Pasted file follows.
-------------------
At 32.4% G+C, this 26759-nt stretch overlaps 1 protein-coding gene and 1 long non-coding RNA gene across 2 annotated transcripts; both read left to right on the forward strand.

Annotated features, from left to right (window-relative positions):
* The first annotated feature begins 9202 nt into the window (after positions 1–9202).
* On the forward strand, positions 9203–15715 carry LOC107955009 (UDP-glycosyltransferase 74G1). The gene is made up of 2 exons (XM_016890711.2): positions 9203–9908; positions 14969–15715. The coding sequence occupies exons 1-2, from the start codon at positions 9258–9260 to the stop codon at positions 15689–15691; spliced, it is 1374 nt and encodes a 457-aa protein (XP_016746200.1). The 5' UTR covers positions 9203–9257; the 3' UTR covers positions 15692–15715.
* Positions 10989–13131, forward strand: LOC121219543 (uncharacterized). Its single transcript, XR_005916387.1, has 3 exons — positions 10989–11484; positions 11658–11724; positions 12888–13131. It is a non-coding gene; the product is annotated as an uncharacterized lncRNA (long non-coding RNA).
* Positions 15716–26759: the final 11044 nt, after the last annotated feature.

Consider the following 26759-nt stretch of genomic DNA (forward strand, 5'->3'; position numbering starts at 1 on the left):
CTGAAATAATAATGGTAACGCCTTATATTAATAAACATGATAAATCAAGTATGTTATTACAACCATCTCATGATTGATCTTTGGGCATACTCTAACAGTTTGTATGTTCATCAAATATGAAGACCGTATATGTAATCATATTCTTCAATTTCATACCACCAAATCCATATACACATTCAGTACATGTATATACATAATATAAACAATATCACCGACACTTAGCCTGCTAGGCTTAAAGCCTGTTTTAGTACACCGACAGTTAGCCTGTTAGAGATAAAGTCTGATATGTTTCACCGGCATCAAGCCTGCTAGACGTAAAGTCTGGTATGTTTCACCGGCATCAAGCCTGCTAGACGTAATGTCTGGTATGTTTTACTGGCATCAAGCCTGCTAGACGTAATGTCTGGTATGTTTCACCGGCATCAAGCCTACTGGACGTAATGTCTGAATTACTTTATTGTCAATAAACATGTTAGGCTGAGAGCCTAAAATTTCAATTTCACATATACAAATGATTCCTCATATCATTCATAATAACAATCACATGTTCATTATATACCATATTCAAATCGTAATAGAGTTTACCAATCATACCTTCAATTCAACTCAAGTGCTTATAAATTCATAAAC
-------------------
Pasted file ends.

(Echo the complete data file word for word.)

At 32.4% G+C, this 26759-nt stretch overlaps 1 protein-coding gene and 1 long non-coding RNA gene across 2 annotated transcripts; both read left to right on the forward strand.

Annotated features, from left to right (window-relative positions):
* The first annotated feature begins 9202 nt into the window (after positions 1–9202).
* On the forward strand, positions 9203–15715 carry LOC107955009 (UDP-glycosyltransferase 74G1). The gene is made up of 2 exons (XM_016890711.2): positions 9203–9908; positions 14969–15715. The coding sequence occupies exons 1-2, from the start codon at positions 9258–9260 to the stop codon at positions 15689–15691; spliced, it is 1374 nt and encodes a 457-aa protein (XP_016746200.1). The 5' UTR covers positions 9203–9257; the 3' UTR covers positions 15692–15715.
* Positions 10989–13131, forward strand: LOC121219543 (uncharacterized). Its single transcript, XR_005916387.1, has 3 exons — positions 10989–11484; positions 11658–11724; positions 12888–13131. It is a non-coding gene; the product is annotated as an uncharacterized lncRNA (long non-coding RNA).
* Positions 15716–26759: the final 11044 nt, after the last annotated feature.

Consider the following 26759-nt stretch of genomic DNA (forward strand, 5'->3'; position numbering starts at 1 on the left):
CTGAAATAATAATGGTAACGCCTTATATTAATAAACATGATAAATCAAGTATGTTATTACAACCATCTCATGATTGATCTTTGGGCATACTCTAACAGTTTGTATGTTCATCAAATATGAAGACCGTATATGTAATCATATTCTTCAATTTCATACCACCAAATCCATATACACATTCAGTACATGTATATACATAATATAAACAATATCACCGACACTTAGCCTGCTAGGCTTAAAGCCTGTTTTAGTACACCGACAGTTAGCCTGTTAGAGATAAAGTCTGATATGTTTCACCGGCATCAAGCCTGCTAGACGTAAAGTCTGGTATGTTTCACCGGCATCAAGCCTGCTAGACGTAATGTCTGGTATGTTTTACTGGCATCAAGCCTGCTAGACGTAATGTCTGGTATGTTTCACCGGCATCAAGCCTACTGGACGTAATGTCTGAATTACTTTATTGTCAATAAACATGTTAGGCTGAGAGCCTAAAATTTCAATTTCACATATACAAATGATTCCTCATATCATTCATAATAACAATCACATGTTCATTATATACCATATTCAAATCGTAATAGAGTTTACCAATCATACCTTCAATTCAACTCAAGTGCTTATAAATTCATAAAC